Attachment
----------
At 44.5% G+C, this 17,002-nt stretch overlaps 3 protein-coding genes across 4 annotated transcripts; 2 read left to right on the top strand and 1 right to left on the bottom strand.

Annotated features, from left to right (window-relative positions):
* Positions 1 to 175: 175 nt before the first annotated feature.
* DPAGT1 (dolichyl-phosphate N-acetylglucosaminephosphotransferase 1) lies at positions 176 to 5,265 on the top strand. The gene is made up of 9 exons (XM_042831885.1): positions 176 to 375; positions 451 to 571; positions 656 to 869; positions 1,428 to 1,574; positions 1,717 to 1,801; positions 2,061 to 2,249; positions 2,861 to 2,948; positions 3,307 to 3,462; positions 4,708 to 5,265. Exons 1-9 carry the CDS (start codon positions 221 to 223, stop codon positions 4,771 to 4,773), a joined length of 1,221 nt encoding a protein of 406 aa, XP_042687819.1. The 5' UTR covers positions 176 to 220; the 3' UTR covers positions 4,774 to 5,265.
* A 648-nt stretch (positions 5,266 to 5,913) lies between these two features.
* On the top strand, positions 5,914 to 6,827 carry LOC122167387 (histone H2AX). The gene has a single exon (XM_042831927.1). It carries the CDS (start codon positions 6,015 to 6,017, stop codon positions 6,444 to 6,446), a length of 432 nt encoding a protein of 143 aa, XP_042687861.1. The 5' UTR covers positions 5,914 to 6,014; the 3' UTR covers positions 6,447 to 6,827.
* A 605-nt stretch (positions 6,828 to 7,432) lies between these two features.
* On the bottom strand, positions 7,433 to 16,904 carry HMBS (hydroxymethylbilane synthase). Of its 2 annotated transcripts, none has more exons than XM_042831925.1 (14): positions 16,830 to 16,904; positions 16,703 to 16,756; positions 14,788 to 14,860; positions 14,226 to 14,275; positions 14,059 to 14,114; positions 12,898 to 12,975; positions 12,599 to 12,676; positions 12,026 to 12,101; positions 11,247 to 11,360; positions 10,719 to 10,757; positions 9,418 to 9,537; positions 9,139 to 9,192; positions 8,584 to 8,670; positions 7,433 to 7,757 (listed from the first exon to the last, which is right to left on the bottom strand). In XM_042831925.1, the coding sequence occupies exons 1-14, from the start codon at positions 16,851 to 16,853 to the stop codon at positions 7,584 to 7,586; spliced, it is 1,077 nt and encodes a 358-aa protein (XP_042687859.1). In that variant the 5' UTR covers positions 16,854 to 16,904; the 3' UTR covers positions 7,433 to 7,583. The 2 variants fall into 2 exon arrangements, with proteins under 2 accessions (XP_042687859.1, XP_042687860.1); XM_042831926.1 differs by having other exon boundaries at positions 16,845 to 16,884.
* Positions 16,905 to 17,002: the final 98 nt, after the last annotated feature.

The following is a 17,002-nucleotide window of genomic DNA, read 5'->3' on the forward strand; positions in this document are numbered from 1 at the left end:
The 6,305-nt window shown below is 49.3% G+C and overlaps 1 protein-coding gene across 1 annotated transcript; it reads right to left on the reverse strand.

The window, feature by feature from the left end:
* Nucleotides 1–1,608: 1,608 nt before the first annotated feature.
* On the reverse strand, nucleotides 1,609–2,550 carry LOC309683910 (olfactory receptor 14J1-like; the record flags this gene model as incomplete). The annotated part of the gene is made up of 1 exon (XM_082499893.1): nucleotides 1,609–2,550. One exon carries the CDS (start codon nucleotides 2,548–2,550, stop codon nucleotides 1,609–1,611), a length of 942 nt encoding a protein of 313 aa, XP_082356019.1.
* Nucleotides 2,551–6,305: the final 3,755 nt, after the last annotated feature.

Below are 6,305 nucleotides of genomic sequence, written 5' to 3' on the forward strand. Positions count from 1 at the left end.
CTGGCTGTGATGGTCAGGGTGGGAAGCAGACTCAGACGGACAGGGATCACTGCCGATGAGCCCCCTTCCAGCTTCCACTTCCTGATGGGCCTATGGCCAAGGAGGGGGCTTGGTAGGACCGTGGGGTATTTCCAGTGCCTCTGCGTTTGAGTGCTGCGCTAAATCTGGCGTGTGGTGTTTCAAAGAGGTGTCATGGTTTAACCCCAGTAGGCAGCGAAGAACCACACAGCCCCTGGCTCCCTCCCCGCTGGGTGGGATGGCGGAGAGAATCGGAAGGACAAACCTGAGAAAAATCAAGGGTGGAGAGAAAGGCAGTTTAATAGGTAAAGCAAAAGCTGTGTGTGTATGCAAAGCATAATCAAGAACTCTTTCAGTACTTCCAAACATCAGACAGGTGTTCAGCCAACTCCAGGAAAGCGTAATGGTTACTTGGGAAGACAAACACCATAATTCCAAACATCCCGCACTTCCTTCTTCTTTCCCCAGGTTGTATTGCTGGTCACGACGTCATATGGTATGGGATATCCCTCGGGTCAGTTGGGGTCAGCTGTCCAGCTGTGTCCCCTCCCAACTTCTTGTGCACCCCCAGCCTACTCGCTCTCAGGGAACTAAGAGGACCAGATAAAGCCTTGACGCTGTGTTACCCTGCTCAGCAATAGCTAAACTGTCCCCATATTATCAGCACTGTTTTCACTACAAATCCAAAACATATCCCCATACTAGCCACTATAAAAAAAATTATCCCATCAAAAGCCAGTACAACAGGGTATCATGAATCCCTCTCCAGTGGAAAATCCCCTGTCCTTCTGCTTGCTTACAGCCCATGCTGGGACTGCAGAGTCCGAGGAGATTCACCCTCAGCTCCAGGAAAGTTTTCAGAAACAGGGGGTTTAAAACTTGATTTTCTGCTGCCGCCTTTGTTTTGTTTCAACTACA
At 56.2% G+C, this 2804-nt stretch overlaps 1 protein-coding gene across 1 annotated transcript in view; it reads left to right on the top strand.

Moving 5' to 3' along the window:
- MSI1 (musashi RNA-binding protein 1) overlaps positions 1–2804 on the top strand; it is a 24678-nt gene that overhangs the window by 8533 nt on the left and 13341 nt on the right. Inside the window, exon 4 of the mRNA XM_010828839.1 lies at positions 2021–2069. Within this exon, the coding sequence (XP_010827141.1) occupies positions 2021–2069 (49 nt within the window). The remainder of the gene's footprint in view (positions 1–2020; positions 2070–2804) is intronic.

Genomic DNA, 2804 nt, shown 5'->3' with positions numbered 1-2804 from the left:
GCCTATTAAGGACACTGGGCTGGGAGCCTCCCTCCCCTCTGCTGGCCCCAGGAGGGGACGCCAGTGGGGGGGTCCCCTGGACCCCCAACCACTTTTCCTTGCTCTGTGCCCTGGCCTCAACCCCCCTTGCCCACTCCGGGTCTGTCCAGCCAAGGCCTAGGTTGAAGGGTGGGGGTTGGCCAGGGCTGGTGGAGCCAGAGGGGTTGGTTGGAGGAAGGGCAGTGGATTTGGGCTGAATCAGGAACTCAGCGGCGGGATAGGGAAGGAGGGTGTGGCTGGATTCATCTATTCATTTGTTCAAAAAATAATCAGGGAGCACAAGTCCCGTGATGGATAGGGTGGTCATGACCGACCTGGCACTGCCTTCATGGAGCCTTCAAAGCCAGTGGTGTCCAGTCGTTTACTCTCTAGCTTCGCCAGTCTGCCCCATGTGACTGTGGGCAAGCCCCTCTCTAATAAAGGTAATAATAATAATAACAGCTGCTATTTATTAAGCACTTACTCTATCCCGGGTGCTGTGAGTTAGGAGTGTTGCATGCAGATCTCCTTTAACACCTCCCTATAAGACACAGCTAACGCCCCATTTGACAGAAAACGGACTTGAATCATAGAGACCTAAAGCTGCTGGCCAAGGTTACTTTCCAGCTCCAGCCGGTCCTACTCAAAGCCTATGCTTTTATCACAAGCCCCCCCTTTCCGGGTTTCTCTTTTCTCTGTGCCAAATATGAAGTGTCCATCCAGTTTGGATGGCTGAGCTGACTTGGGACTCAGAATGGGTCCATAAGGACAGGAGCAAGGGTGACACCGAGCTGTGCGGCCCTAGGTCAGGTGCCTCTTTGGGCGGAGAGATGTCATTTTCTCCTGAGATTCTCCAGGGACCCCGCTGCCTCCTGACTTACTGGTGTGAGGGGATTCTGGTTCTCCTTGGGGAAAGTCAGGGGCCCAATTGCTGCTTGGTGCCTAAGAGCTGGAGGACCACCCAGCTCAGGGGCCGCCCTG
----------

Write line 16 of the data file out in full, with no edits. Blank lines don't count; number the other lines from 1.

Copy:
Below are 6,305 nucleotides of genomic sequence, written 5' to 3' on the forward strand. Positions count from 1 at the left end.